Don’t choose a community forum software provider until you’ve answered these questions.
When you have a hundred different options, how do you make the right choice?
It’s not always easy to choose the right community forum software for your brand. And given just how important brand communities are; you don’t want to make the wrong choice either!
If you’re not sure which community software will work best for you, we’ve put together this handy checklist of questions to support you with making that all important decision.
Question #1. Why do I need community forum software?
Let the interrogation begin!
Let’s start with the question of why. For this, we recommend using the five whys technique, where you keep asking the question of why (that’s right, five times!) until you get to the core of the problem. This will help you figure out if community forum software is right for you.
Here’s an example:
Why? Because customer engagement is low
Why? Because no one’s seeing my posts on social media
Why? Because I don’t have enough followers
WHY? Because there are too many brands to compete with
But WHY?!?! Because I’m entirely reliant on Facebook
Yep, it’s probably time you had a community of your own.
Okay, that’s probably an over-simplified example. But the point is to get to the root of the problem. That way, you can set the right expectations. Per our example, you might think you need to grow your following on Facebook because you’re not getting enough customers coming from social media. But, in the end, the problem probably isn’t the lack of followers, but the fact your followers aren’t even noticing your posts.
Question #2. What sort of technical skills will I need?
The build versus buy argument aside, a lot of software isn’t exactly easy to learn. That’s why some brands just stick to the big networks like Facebook or Instagram, but then they also have limited options for branding their community homepages and engaging with their audiences.
Luckily, things have changed. With modern software, you can even create a highly sophisticated online community without ever writing a line of code, but that doesn’t mean technical skills are no longer relevant! For example, some community forum software can take months to fully roll out, especially when you want to include extra capabilities like online payments and livestreaming. On the other hand, a white-label mobile app like Disciple is pretty much ready to go out of the box – all you need to do is choose your theme, upload your branding, and select your menu items. That’s pretty much it.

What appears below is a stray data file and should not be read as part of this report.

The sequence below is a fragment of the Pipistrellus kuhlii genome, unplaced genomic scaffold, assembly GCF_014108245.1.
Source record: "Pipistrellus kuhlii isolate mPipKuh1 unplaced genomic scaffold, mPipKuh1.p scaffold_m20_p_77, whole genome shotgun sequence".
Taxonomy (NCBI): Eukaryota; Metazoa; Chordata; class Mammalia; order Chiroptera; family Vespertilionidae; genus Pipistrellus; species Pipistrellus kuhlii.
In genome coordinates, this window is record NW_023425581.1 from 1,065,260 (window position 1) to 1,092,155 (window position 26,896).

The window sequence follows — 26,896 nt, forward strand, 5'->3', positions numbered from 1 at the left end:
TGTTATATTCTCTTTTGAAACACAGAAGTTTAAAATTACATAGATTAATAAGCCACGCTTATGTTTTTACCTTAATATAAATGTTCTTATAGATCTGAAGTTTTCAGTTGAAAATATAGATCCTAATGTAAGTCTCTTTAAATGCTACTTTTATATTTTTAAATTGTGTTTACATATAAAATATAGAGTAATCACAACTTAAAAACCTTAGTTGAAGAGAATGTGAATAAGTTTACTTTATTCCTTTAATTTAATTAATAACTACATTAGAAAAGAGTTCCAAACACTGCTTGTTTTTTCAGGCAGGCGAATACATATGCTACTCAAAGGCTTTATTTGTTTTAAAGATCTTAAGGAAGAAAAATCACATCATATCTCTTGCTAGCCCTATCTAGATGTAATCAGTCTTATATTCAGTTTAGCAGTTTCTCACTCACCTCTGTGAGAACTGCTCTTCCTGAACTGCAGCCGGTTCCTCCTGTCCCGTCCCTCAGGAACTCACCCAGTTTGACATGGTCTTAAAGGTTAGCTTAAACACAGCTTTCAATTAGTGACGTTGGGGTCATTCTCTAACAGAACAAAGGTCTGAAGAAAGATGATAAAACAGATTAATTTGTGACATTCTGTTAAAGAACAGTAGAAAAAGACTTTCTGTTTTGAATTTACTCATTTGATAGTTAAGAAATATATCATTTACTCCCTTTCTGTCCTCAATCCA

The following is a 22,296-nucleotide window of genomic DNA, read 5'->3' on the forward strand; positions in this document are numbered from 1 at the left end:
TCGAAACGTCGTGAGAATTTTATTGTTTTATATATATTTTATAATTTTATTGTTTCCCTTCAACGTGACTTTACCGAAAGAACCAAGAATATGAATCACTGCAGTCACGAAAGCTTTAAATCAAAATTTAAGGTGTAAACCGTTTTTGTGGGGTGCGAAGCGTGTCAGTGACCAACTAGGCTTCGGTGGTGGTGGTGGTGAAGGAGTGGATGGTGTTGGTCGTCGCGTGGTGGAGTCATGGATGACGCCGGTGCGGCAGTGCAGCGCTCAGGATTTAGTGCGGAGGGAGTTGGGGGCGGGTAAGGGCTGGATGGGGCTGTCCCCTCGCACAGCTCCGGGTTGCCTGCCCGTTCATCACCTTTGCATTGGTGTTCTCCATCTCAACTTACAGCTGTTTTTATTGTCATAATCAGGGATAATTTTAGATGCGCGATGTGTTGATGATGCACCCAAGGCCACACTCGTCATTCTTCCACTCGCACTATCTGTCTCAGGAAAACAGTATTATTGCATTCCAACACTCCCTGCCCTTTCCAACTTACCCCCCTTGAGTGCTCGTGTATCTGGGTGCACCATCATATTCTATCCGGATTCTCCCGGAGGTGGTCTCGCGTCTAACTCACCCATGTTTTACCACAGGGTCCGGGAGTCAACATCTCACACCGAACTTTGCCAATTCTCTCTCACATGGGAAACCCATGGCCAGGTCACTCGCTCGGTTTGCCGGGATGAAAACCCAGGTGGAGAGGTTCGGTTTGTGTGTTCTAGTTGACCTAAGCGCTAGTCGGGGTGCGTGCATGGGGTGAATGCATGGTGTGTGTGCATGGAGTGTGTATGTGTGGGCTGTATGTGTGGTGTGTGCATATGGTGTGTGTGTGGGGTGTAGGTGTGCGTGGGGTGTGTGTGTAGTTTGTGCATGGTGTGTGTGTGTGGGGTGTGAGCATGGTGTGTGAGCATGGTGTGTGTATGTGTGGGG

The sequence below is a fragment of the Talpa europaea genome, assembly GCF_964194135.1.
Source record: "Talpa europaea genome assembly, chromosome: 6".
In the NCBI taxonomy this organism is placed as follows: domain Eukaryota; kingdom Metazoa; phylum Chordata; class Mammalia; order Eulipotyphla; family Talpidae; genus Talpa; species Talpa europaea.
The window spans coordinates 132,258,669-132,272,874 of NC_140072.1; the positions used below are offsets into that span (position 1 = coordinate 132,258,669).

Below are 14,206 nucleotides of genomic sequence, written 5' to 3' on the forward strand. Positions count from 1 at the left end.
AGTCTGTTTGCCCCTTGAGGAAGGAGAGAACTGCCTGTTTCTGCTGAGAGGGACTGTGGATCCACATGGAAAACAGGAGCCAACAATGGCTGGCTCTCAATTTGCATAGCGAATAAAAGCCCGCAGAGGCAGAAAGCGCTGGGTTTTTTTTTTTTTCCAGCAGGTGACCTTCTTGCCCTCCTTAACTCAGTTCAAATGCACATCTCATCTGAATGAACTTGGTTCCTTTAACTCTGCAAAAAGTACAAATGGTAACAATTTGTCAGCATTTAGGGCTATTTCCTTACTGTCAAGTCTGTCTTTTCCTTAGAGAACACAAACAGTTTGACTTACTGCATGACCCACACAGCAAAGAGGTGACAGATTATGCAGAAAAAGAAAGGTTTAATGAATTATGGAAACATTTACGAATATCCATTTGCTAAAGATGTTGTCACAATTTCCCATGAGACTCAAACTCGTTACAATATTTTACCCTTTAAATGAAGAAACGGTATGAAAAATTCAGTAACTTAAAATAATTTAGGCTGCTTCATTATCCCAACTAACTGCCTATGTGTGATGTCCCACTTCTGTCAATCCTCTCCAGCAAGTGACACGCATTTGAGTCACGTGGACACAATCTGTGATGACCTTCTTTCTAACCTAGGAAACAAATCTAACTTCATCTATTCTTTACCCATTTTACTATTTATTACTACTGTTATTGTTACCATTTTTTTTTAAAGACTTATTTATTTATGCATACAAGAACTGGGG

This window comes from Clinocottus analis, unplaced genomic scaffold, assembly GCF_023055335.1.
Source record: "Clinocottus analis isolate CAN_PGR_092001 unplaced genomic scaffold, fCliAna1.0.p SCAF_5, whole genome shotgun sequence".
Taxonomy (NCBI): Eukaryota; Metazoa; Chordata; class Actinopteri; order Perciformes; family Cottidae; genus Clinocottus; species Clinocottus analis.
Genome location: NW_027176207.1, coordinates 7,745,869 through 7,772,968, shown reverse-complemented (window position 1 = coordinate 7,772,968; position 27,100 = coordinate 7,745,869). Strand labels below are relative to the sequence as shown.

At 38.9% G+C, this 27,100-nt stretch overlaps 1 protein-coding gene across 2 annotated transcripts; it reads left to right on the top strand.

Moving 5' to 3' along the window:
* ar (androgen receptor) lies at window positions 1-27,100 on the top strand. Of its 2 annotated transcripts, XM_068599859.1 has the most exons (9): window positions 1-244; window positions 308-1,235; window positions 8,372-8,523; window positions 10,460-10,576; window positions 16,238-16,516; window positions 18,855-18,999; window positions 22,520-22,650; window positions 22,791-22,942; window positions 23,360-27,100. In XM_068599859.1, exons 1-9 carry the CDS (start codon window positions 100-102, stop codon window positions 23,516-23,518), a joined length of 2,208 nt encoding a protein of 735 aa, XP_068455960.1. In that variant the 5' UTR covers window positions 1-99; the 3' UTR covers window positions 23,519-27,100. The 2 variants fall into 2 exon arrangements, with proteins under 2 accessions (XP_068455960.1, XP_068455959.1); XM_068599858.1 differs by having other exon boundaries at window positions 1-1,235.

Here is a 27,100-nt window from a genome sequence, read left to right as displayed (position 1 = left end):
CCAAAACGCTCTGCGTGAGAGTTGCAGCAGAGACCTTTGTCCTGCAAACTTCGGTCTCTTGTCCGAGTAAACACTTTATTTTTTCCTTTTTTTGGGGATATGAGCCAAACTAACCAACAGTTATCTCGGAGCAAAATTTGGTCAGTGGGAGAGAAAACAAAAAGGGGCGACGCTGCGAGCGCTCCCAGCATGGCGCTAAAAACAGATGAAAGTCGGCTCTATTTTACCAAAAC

Ask yourself what sort of skills you might need and whether they’re available to you. If you have the budget for it, you can always hire someone to help you roll out modern forum software, but if you’re running a small business, do you really have the time or money for that?
Question #3. How will it help me achieve my goals?
Let’s say your main goal is to increase customer engagement. Instead of remaining unseen among all the noise of social media or enjoying the brief high when a post gets the occasional ‘like’, you’re looking for meaningful engagement. You want your members to start talking, sharing your content and each other’s. You want them to provide feedback you can act on, perhaps even help you come up with the next great idea for a new product. How’s your shiny new community forum software going to do that?
Here’s a few possibilities you might be looking for:
- It will be more consistent with my branding, with the same colours and fonts
- It will create exclusivity by connecting my audience in a community of its own
- It will help me reach a wider audience with online events
- It will help me build trust by having more control over my data
- It will let my audience engage without being bombarded with other companies’ ads.
Of course, each of these questions leads to many more, but they provide an important starting point to help you make a shortlist of community forum software vendors. Don’t be afraid to ask them to any potential vendor either. A decent provider should be more than willing to help guide you in the right direction, as well as help you determine whether their solution is a good fit for your needs.
- Set the right expectations by getting to the root of the problem
- Decide on a budget, and figure out what sort of skills (if any) you need
- Make sure the features can match your community goals